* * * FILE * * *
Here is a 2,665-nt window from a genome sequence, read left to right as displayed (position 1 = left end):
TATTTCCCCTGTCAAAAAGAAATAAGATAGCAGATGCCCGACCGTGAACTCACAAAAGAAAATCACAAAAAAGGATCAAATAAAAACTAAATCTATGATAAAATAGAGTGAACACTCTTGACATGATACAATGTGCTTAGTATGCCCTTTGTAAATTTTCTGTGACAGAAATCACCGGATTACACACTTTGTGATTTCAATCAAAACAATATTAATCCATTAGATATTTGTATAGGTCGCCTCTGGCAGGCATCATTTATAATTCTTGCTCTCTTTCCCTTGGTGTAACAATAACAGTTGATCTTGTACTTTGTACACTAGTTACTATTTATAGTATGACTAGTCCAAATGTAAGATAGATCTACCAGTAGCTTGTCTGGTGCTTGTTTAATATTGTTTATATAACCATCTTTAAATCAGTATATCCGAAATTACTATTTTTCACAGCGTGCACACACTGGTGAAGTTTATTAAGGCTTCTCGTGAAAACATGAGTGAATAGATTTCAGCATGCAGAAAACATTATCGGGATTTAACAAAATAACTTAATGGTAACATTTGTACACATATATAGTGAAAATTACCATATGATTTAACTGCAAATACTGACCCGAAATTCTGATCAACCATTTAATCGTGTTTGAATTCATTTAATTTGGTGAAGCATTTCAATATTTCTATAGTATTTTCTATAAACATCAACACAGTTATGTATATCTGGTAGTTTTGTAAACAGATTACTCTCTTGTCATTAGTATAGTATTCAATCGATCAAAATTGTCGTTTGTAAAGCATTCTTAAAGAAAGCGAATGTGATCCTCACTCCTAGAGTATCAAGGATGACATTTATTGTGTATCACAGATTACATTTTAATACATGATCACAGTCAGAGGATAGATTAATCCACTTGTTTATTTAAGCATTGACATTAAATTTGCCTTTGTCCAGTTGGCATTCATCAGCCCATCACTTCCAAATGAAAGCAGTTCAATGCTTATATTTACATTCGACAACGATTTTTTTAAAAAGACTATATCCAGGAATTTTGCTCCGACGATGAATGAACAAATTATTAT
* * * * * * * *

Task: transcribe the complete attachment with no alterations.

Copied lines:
Here is a 2,665-nt window from a genome sequence, read left to right as displayed (position 1 = left end):
TATTTCCCCTGTCAAAAAGAAATAAGATAGCAGATGCCCGACCGTGAACTCACAAAAGAAAATCACAAAAAAGGATCAAATAAAAACTAAATCTATGATAAAATAGAGTGAACACTCTTGACATGATACAATGTGCTTAGTATGCCCTTTGTAAATTTTCTGTGACAGAAATCACCGGATTACACACTTTGTGATTTCAATCAAAACAATATTAATCCATTAGATATTTGTATAGGTCGCCTCTGGCAGGCATCATTTATAATTCTTGCTCTCTTTCCCTTGGTGTAACAATAACAGTTGATCTTGTACTTTGTACACTAGTTACTATTTATAGTATGACTAGTCCAAATGTAAGATAGATCTACCAGTAGCTTGTCTGGTGCTTGTTTAATATTGTTTATATAACCATCTTTAAATCAGTATATCCGAAATTACTATTTTTCACAGCGTGCACACACTGGTGAAGTTTATTAAGGCTTCTCGTGAAAACATGAGTGAATAGATTTCAGCATGCAGAAAACATTATCGGGATTTAACAAAATAACTTAATGGTAACATTTGTACACATATATAGTGAAAATTACCATATGATTTAACTGCAAATACTGACCCGAAATTCTGATCAACCATTTAATCGTGTTTGAATTCATTTAATTTGGTGAAGCATTTCAATATTTCTATAGTATTTTCTATAAACATCAACACAGTTATGTATATCTGGTAGTTTTGTAAACAGATTACTCTCTTGTCATTAGTATAGTATTCAATCGATCAAAATTGTCGTTTGTAAAGCATTCTTAAAGAAAGCGAATGTGATCCTCACTCCTAGAGTATCAAGGATGACATTTATTGTGTATCACAGATTACATTTTAATACATGATCACAGTCAGAGGATAGATTAATCCACTTGTTTATTTAAGCATTGACATTAAATTTGCCTTTGTCCAGTTGGCATTCATCAGCCCATCACTTCCAAATGAAAGCAGTTCAATGCTTATATTTACATTCGACAACGATTTTTTTAAAAAGACTATATCCAGGAATTTTGCTCCGACGATGAATGAACAAATTATTAT